Thought from Today's Old Testament Passage:
Son of man, thou dwellest in the midst of a rebellious house, which have eyes to see, and see not; they have ears to hear, and hear not: for they are a rebellious house [Ezek. 12:2].
God had warned Ezekiel before about these people, but He is reminding him because Ezekiel may get discouraged. God said way back at the beginning of Israel's history, "Yet the Lord hath not given you an heart to perceive, and eyes to see, and ears to hear, unto this day" (Deut. 29:4). These people had their eyes closed and their ears stopped. Ezekiel was not the only prophet who confirmed this truth about these people—Isaiah (Isa. 6:9-10) and Jeremiah (Jer. 5:21) did also. In addition, the Book of Acts closes with this statement: "Go unto this people, and say, Hearing ye shall hear, and shall not understand; and seeing ye shall see, and not perceive: For the heart of this people is waxed gross, and their ears are dull of hearing, and their eyes have they closed; lest they should see with their eyes, and hear with their ears, and understand with their heart, and should be converted, and I should heal them" (Acts 28:26-27). These people had closed eyes and ears.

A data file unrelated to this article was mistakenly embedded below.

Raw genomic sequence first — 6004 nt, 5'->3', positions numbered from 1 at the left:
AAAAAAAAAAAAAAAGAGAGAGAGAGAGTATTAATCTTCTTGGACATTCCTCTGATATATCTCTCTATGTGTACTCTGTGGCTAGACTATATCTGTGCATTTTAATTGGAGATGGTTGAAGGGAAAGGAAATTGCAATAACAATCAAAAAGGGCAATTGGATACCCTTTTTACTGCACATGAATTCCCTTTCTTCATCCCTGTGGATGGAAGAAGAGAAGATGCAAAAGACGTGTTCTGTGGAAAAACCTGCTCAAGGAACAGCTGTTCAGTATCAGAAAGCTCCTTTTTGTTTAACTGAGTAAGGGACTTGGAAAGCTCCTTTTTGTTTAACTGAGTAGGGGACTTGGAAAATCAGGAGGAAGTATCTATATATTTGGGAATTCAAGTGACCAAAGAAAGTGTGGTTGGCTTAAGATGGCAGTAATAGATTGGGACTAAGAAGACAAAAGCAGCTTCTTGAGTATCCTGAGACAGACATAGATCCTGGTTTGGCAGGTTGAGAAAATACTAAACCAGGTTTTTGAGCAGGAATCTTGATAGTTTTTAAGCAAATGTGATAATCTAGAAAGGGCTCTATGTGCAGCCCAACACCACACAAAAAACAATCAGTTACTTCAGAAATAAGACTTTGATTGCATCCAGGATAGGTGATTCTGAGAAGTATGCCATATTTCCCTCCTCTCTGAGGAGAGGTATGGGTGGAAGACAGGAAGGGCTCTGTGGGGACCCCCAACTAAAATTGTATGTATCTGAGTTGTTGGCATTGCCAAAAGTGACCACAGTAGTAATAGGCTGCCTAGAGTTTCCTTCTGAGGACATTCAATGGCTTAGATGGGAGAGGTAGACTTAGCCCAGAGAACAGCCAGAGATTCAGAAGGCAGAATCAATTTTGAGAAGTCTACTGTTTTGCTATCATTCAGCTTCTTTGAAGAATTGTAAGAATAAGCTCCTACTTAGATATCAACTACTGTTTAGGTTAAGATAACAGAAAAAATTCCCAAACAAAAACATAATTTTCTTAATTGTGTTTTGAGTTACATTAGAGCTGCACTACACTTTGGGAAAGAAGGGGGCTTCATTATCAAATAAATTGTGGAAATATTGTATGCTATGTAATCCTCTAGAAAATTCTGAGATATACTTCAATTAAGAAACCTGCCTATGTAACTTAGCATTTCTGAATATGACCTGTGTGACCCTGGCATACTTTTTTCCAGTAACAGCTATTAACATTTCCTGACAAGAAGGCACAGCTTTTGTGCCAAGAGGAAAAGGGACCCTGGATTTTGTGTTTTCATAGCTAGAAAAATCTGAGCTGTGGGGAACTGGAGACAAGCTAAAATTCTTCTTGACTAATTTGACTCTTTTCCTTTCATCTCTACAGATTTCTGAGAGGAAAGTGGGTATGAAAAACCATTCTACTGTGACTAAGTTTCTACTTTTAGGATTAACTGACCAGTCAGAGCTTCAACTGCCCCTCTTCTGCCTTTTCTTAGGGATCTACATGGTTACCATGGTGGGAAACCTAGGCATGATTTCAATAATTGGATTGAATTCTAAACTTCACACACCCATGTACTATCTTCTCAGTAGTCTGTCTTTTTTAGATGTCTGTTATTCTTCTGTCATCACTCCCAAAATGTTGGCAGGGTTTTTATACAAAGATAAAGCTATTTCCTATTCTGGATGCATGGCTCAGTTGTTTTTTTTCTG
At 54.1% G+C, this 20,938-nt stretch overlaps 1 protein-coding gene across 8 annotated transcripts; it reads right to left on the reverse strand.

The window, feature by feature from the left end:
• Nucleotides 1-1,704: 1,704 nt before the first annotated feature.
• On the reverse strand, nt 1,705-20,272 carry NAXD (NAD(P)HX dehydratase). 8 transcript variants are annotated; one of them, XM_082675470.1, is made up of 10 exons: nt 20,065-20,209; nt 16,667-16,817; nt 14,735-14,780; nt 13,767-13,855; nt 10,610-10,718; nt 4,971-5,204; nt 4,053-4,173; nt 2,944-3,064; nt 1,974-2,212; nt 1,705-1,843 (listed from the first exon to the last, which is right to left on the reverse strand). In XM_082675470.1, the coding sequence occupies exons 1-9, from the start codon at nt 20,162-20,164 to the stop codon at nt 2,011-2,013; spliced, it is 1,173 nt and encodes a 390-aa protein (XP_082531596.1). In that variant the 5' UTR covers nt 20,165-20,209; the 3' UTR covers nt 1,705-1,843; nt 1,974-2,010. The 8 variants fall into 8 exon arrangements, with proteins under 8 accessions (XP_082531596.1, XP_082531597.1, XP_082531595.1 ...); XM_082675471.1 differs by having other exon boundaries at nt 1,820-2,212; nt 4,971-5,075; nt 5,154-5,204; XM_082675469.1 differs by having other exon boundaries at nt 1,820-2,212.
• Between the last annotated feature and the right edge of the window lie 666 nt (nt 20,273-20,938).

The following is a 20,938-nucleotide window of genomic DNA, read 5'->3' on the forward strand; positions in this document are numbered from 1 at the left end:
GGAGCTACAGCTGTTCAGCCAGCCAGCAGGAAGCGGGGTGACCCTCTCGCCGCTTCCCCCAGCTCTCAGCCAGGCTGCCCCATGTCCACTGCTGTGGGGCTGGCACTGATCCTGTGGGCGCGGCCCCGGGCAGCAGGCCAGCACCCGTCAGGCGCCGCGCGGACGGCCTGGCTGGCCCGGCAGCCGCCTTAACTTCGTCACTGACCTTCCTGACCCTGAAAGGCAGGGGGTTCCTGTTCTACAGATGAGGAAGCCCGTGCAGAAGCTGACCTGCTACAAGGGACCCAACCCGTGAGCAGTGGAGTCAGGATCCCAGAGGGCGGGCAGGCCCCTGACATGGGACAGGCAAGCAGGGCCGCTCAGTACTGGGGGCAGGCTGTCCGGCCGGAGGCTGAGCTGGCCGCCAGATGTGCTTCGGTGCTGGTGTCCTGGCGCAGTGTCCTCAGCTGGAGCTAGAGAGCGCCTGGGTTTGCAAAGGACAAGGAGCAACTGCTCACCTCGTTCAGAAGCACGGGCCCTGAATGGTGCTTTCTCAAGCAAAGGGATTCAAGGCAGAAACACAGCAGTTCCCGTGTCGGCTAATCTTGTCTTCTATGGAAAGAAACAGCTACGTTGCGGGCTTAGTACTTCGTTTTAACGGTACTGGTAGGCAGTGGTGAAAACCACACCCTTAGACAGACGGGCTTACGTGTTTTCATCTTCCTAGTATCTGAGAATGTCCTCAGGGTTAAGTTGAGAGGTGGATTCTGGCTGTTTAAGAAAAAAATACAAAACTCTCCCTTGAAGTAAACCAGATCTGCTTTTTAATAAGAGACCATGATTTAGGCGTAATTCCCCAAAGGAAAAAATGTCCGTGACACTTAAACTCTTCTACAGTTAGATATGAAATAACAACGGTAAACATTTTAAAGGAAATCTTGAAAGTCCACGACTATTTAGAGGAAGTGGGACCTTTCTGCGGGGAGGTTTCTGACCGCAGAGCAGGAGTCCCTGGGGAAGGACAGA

Today, when people say they cannot believe, it is not a mental problem; it is a matter of the will of the heart—they do not want to believe. Some say they have certain "mental reservations," mental hurdles which they cannot get over. My friend, your mind is not big enough to take even one little hurdle. The problem is never in the mind but in the will. There is sin in the life, and a man does not want to turn to God; he does not want to believe Him.
J. Vernon McGee, Thru the Bible Commentary [computer file], electronic ed., Logos Library System (Nashville: Thomas Nelson) 1997, ©1981 by J. Vernon McGee.
Package includes: 9 Program Video Series and Book - Beginning in the late 19th century, many intellectuals began to insist that scientific knowledge conflicts with traditional theistic belief—that science and belief in God are “at war.” Philosopher of science Stephen Meyer challenges this view by examining three scientific discoveries with decidedly theistic implications. Building on the case for the intelligent design of life that he developed in Signature in the Cell and Darwin’s Doubt, Meyer demonstrates how discoveries in cosmology and physics coupled with those in biology help to establish the identity of the designing intelligence behind life and the universe.